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Change is not always pleasant

Newsmaker of the month: Horvath announces retirement

On March 29, 2012, faculty and staff cheered as the State University of New York at Fredonia officially announced Dr. Virginia Schaefer Horvath as its new president. It was a celebration of sorts as the university had its first female president in its history.

“As you can see, the chancellor knew what we knew all along. Ginny was the best choice,” said Frank Pagano, College Council and Presidential Search Committee chairman at the time. “She is absolutely the best candidate.”

After commencement in less than three weeks, however, Horvath’s reign will have ended as she has announced her retirement. A new president will be named — though not right away.

Horvath, pictured below, has plenty of successes in her seven years at the helm. Besides a number of initiatives at the university, she has been tremendously involved in community affairs. That deserves applause.

But things at SUNY — and New York state — have not changed much during Horvath’s tenure. Though costs to the university continue to climb, Albany continues to short-change its higher-education institutions. State funding remains flat, which means revenues will continue to be a problem as enrollments decline.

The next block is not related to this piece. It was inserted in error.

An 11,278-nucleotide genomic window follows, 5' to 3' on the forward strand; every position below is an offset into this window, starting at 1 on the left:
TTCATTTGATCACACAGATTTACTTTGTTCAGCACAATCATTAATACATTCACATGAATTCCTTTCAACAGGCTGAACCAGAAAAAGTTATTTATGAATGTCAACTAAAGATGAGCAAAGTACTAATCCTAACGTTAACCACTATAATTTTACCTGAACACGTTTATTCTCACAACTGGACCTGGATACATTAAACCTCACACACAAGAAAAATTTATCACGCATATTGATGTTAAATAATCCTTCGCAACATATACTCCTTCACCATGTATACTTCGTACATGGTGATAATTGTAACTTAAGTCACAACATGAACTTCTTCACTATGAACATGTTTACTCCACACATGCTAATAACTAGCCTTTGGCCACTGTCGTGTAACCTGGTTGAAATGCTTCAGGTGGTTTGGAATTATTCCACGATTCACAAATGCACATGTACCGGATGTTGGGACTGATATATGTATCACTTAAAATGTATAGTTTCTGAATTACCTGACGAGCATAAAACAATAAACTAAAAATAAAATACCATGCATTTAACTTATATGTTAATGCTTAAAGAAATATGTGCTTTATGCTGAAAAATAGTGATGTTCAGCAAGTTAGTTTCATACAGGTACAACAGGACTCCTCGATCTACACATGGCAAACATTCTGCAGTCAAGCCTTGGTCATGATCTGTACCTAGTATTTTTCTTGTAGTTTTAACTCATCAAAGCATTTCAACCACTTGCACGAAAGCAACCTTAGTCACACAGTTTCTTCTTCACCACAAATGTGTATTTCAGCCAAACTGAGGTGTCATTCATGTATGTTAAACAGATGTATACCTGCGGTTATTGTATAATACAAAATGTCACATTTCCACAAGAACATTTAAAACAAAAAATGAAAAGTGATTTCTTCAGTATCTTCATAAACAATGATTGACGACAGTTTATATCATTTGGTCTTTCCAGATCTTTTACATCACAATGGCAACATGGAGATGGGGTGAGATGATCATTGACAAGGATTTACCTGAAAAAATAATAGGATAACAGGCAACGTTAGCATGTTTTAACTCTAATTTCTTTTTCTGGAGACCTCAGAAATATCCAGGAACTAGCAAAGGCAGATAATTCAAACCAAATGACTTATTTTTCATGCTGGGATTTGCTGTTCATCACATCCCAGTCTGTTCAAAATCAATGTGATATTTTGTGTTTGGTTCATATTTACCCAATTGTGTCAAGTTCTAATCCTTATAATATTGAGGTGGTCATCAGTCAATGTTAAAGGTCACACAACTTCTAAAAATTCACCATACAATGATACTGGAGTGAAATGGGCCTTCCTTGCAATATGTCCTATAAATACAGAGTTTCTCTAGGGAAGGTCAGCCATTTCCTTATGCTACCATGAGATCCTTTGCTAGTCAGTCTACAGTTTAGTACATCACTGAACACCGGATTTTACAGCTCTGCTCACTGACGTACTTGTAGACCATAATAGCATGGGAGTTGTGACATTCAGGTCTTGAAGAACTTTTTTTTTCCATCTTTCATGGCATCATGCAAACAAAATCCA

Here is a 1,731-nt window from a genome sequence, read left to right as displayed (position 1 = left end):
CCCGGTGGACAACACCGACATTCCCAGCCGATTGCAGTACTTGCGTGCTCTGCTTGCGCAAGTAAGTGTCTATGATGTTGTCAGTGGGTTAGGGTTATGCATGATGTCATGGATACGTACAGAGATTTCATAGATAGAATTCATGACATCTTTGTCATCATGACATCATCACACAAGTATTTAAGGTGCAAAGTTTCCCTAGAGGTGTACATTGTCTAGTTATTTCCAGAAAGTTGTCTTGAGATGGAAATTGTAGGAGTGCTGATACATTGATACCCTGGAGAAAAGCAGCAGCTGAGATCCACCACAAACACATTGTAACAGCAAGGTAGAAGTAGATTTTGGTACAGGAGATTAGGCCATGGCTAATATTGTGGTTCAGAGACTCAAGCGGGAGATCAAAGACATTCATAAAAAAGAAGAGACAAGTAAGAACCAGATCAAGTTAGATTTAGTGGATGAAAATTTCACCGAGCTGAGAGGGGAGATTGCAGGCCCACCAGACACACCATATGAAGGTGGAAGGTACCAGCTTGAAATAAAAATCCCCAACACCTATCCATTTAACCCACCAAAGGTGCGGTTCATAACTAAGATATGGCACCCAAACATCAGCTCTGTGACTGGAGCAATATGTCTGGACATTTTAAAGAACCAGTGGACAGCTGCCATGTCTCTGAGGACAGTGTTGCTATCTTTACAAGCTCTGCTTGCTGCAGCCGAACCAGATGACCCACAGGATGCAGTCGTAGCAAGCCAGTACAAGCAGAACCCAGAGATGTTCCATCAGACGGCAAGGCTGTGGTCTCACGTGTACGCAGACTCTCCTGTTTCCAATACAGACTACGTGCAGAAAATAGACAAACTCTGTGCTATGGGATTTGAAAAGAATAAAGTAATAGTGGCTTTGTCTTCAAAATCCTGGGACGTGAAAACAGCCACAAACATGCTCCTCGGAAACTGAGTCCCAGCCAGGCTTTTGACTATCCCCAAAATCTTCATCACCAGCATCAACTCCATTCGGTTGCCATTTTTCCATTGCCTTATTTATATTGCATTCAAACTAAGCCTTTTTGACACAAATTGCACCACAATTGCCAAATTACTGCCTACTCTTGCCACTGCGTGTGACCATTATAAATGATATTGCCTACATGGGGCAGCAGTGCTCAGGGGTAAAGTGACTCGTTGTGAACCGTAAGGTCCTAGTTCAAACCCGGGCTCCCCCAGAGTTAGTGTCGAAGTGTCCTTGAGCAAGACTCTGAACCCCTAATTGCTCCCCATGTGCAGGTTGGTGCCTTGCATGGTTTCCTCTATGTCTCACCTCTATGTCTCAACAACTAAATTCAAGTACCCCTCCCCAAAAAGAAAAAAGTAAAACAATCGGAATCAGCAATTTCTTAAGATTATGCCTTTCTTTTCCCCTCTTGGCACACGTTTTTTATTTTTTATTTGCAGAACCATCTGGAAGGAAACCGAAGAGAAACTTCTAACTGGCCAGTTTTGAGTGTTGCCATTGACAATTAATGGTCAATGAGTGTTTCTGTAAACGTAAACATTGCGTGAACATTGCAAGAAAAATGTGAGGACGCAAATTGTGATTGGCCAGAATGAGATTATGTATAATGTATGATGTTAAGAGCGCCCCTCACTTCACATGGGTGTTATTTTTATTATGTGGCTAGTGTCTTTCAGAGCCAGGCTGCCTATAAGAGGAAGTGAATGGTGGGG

In recent months, Horvath’s relationship with the faculty also seemed to be worsening publicly. When a plan was announced to reduce the number of majors, protests were held in the fall. That plan was nixed. But since then, some on campus say morale at the institution is at some of the lowest levels in recent memory.

Horvath, whose background was in English, often did not want to make tough decisions though she brought on some talented individuals in recent years on the administrative side.

Which brings us to the future. With SUNY in such dire condition — and many other campuses are borrowing to stay afloat — will the situation become any better?

Horvath’s successor may take a much closer and harsher look at the bottom line. If that’s the case, a change at the top may bring some additional uncomfort for a number of university staff members.

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